- Slowly breathe in and out through your nose with your mouth closed or if it is too hard then breathe in through your nose and out through your mouth.
- With every breath out you will start to feel relaxed and calm.
Your symptoms after your stay in intensive care unit:
PICS (Post intensive care syndrome) is a term used when people experience a varied range of symptoms from anxiety, depression, mental, emotional and physical ill health post discharge from ICU.
As a patient in Intensive care you might have found it difficult to establish good one to one communication with the health care professionals because of your ill health, being on medicines which can cause sedation, the PPE (personal protective equipment) staff had to wear whilst looking after you.
You might also feel fatigued, which commonly occurs after any viral infection or severe disease but always remember that all these are just temporary and the symptoms will improve over the course of time for some people it might just take weeks to months but for some it might take 3 to 6 months. Being patient is the key.
Why is exercise important
One has to remember that after severe Covid 19 viral illness and long hospital stay, muscles in the body will become weaker than normal and you might feel tired and lethargic so it is important to be as active as before and exercise regularly. Exercise will make you feel healthier keep you alert, and help you regain your muscle strength.
Exercise also helps to improve your mental well being.
You might experience mood changes, depressive thoughts and problems with your sleep. Follow the 3 P s principle-Pace plan and prioritise when carrying out your day to day activities.
Pace – Giving adequate time and spacing out between activities so that you don’t over do things, but instead take life one step at a time.
Plan – Plan your work or activities by following a structured time table to follow so you are mentally active at all times
Prioritise : Prioritise your day to day activities.
Don’t worry, remember you are not alone. Because you were faced with a frightening near life death situation in hospital, your body responds to any such association when you think about it, talk about it or dream about it in a similar anxiety state.
This reaction is normal and it will gradually improve over time. You might need to see a counsellor to help you with removing anxious thoughts and reassuring you.
Tips to control your anxiety
- Relax and do meditation.
- Sharing your emotions with people whom you trust will help in speedy recovery. Contact your health-care provider or speak to a support group where similar post covid recovery patients come to. Remember a problem shared is a problem halved.
- Once you share your experience or listen to the support group members expressing their experience on how they have mastered their post covid recovery you will realise that you are not alone dealing with the aftermath of covid. It will give you a sense of reassurance and improve your confidence in dealing with life’s challenges. After illness it is normal to feel sad, tearful or frustrated. Learning to manage your mood and coping with frustrations is important.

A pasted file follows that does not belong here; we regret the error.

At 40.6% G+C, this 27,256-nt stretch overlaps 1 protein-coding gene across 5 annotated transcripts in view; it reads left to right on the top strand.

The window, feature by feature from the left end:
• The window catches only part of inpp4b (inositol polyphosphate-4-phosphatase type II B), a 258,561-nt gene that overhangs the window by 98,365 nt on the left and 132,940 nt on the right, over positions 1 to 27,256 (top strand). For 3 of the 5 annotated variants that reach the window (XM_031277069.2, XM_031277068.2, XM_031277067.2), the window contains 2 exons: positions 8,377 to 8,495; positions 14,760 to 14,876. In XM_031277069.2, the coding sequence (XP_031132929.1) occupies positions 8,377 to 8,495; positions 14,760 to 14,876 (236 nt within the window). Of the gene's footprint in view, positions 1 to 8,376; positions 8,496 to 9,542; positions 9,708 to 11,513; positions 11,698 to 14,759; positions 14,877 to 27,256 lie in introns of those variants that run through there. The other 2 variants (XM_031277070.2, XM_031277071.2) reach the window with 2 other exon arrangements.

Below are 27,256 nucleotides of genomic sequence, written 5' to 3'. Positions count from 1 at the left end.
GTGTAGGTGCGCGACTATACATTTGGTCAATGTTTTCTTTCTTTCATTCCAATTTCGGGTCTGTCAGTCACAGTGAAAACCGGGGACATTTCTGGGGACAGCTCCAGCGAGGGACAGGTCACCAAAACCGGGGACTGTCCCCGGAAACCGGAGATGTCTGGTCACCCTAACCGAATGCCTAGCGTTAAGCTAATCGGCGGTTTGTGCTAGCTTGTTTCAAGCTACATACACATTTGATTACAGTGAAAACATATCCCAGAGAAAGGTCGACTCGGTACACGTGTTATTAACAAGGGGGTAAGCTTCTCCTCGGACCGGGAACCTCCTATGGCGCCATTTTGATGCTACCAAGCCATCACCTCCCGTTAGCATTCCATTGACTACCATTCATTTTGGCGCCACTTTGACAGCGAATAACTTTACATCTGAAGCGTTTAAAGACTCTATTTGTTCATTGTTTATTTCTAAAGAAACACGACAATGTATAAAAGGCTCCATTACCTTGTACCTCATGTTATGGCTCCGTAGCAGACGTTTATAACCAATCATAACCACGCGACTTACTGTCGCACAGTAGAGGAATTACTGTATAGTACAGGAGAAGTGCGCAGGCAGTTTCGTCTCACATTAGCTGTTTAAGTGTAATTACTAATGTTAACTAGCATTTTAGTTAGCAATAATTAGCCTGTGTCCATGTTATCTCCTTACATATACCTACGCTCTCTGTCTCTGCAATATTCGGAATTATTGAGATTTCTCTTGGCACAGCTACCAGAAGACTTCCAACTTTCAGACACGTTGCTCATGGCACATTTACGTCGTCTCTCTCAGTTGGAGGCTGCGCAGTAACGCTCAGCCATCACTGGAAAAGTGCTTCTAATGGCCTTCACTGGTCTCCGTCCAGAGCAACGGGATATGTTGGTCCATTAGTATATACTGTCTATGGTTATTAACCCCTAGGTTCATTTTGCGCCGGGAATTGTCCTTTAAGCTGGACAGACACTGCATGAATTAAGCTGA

Changed Sleep architecture
Either at home or hospital due to fear of covid-19, people are having problems with sleep. In hospital it is difficult to get a good night sleep either due to lack of proper daylight, noisy environment, sleeping in hospital bed might be uncomfortable, and medications which are given might affect the quality of sleep.
Following good sleep hygiene measures helps.
- Have a schedule planned for the day.
- Eat healthy diet and exercise regularly.
- Avoid beverages, caffeinated drinks after 3 pm.
- Do not go to bed until you feel sleepy and if you are not able to sleep within half an hour try not lie in bed twisting and turning until you get sleep.
- Avoid exercise, watching television late at night.
- Do not use phones in your bedroom.
- Ensure that the bedroom is providing a calm relaxed environment for you to go to sleep.
- Maintain a sleep diary.
Not being able to see your family and friends while in hospital can be very stressful for everyone. Unfortunately Covid dictates such unprecedented social distancing measures which can be very stressful and depressive both to the patient and their relatives. It will take time to adjust to the new ‘ normal’. Further lack of basic human touch due to social distancing and limited communication due to health -safety norms can further affect your mood during the hospital stay.
Covid can also cause financial worry due to loss of job / loss of pay, and having to pay the hospital bills etc. All these emotional and financial worries can cause a strain in relationship. Don’t allow all these to bring your moral down. There are many tele communications and counselling services which can offer you help and support so ask them for guidance and advice. Remember that you are not alone in fighting this pandemic.
“This too shall pass” please remember at all times.
Dr.Vijayalakshmi Thanasekaraan MD (Gen. Med.),DTCD
Emeritus Professor of Pulmonology
Advisor and Senior Consultant of Respiratory Medicine
Sri Ramachandra Institute of Higher Education and Research, Chennai
Dr.Lingadevi Thanasekaran, MBBS, MRCP (UK)
Senior Consultant Physician
Ethics committee Member, SRIHER
Coordinator for Sri Ramachandra Centre for Women’s advancement
Faculty for Medical Counselling in BACME